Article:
Day 3

Sandwood Bay and Am Bauchaille

Lying at the foot of an amphitheatre backed by Torridonian sandstone cliffs, the colour and clarity of the sea is reflected by the pristine sand beaches. In the south-west stands the eroded sea stack of Am Buachaille, which rises fifty metres and becomes a citadel for nesting fulmars, kittiwakes and guillemots from May through to July. A four-mile walk over flat moorland will take us from the car park at Blairmore to the beach.

Day 4

Loch Arkle, Loch Loyal and Kyle of Tongue

Today we drive south-east from Laxford Bridge where Foinaven and Arkle dominate the Reay Forest. We’ll explore around the lochs on their lower slopes then continue along Loch Shin to Lairg where we will head north to Loch Loyal and Ben loyal – considered by many to be the perfect Scottish mountain. From the village of Tongue, we will return following the coastal road back to our hotel.

Day 5

Handa Island and Assynt (ferry included)

A short boat trip from Scourie will take us to the Handa Island where during the summer months over 100,000 seabirds breed on the Torridonian sandstone sea cliffs. We’ll explore the island during the morning and in the afternoon head south to Lochinver and take the coastal route through the Assynt landscape stopping to photograph Suilven, Cul Mor and Stac Pollaidh before arriving at Achnahaird Bay where we’ll follow the coastal path along the cliffs tops where we can enjoy the superb views across Enard Bay back to the mountains.

Day 6

Point of Stoer

Having checked out from our Hotel, we will drive to the Stoer Head Lighthouse which is another of Stevenson’s constructions. Built in 1870, it stands high on a promontory overlooking the Minch. We’ll follow the high ground which affords some superb views back across the sea to isolate the lighthouse on the cliff top. We’ll then head out across the moorland path to photograph Am Buachaille which stands at the south-east of Sandwood Bay. We’ll depart at 1230 to arrive at Inverness around 1445 where the workshop will conclude.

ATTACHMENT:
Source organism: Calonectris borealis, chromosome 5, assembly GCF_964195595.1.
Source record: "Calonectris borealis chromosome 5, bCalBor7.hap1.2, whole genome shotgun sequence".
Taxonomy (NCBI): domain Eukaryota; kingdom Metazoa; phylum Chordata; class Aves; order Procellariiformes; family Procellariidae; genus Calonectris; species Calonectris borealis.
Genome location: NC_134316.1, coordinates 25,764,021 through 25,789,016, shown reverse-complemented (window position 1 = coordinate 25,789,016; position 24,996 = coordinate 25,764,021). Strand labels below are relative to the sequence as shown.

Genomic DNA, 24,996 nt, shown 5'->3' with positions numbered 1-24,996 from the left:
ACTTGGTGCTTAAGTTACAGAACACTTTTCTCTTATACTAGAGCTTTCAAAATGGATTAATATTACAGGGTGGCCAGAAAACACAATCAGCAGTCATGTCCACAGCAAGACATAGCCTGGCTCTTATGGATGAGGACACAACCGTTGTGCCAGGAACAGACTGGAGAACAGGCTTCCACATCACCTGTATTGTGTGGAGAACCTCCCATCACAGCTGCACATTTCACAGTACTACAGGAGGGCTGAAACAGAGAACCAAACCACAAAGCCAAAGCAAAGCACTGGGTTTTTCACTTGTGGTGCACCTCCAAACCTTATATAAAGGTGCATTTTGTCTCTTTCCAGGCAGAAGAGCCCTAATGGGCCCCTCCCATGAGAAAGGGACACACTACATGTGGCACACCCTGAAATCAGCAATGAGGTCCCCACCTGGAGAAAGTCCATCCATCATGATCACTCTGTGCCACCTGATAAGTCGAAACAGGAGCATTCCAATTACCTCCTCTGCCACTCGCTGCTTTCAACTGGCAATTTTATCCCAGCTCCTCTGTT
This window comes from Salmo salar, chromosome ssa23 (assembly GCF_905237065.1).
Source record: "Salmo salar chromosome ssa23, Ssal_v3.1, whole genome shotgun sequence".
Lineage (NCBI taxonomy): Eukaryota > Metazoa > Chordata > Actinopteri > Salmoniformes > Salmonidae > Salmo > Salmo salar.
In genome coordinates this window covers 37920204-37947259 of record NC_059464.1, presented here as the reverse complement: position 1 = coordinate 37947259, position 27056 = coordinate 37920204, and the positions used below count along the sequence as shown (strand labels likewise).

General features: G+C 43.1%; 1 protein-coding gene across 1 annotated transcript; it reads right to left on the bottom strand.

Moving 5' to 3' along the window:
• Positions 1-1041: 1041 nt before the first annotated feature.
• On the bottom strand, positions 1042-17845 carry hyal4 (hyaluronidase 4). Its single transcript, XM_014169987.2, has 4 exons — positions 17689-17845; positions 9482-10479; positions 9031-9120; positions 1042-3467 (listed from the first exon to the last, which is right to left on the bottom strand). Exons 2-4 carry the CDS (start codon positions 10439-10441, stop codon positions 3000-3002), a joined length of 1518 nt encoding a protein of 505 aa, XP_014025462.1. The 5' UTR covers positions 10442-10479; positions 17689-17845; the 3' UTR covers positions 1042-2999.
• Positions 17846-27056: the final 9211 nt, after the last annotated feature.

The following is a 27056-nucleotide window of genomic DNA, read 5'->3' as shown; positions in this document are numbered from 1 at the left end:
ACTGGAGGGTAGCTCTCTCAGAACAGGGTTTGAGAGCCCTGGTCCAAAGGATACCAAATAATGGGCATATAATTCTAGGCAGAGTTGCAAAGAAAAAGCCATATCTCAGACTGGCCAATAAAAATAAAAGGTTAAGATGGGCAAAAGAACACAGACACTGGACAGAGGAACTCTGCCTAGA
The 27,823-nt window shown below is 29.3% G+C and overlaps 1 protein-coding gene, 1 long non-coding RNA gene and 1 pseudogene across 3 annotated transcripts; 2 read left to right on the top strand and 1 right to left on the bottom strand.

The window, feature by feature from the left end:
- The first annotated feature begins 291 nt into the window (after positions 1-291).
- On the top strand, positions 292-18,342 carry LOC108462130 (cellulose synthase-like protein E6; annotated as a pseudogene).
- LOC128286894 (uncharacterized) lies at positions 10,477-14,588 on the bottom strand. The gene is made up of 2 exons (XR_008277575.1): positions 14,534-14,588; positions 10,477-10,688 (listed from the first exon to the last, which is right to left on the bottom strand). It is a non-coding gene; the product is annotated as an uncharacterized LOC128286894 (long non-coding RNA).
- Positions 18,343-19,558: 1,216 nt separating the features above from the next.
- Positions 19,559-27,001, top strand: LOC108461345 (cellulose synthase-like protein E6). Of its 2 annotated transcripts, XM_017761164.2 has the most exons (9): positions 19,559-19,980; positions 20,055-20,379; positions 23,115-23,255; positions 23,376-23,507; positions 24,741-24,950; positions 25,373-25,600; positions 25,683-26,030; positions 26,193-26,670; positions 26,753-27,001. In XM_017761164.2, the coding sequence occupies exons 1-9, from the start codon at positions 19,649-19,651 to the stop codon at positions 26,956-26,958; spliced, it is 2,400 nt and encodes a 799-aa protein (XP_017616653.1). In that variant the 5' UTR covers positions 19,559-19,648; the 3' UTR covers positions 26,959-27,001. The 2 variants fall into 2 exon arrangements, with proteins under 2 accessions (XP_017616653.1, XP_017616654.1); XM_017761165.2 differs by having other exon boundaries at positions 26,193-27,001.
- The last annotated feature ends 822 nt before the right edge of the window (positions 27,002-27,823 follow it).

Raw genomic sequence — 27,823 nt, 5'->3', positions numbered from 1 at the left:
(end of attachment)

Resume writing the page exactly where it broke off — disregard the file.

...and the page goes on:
Stac Pollaidh, Coigach, Scotland.

This trip starts and finishes in Inverness. For train timetables, costs and reservations follow these links:





Colin will meet you underneath the main display board in the arrivals hall at Inverness Railway Station at 0830 on Saturday.

At the end of the workshop on Thursday, we will return you to Inverness Railway Station at 1500.


The trip price is £1825 per person. Group size is limited to 9 clients and this ensures that Colin can give a one-to-one tuition and critique sessions.


  • Transport to and from the workshop start/end points
  • Travel insurance and personal equipment
  • Meals not mentioned in the itinerary
  • Alcohol and soft drinks, laundry
  • Gratuities
  • Any other items not mentioned as included

The ability to respond to Scotland’s changeable weather with appropriate clothing will enhance your enjoyment. The key is to bring comfortable clothing, which will maintain your body temperature under a variety of weather conditions. If you are at all susceptible to the cold, a down jacket or a similarly insulated jacket is the most effective way to keep warm and can quickly change your mental outlook.

  • Lightweight boots
  • Waterproof jacket and trousers
  • Hat for sun protection or warmth
  • Casual clothes for evening wear
  • Personal wash kit
  • Head torch
  • Optional: sunglasses, sunscreen, and lip salve

Cameras – Camera equipment is very much a personal choice and is dependent on individual preference, budget, and experience. Whether you shoot with a 35mm DSLR or a mirror-less system is unimportant. What is important however is that you are familiar with your camera’s layout and menu structure and understand the differences between the shooting modes.

Camera bag – bring a camera bag that allows you to comfortably carry your equipment over rugged terrain. Backpacks distribute the weight between your shoulders and hips making walking much easier than a bag with a shoulder strap and are normally protected from wind and rain.

Tripod – the ideal tripod needs to be light enough to carry comfortably but sufficiently robust to be used in winds. A tripod engenders a more contemplative approach to the photography and allows the use of slower shutters speeds. A wide range of models are available from Manfrotto and Gitzo and for more advanced photographers, carbon fibre tripods offer a lighter weight solution but essentially do the same job as those made from aluminum.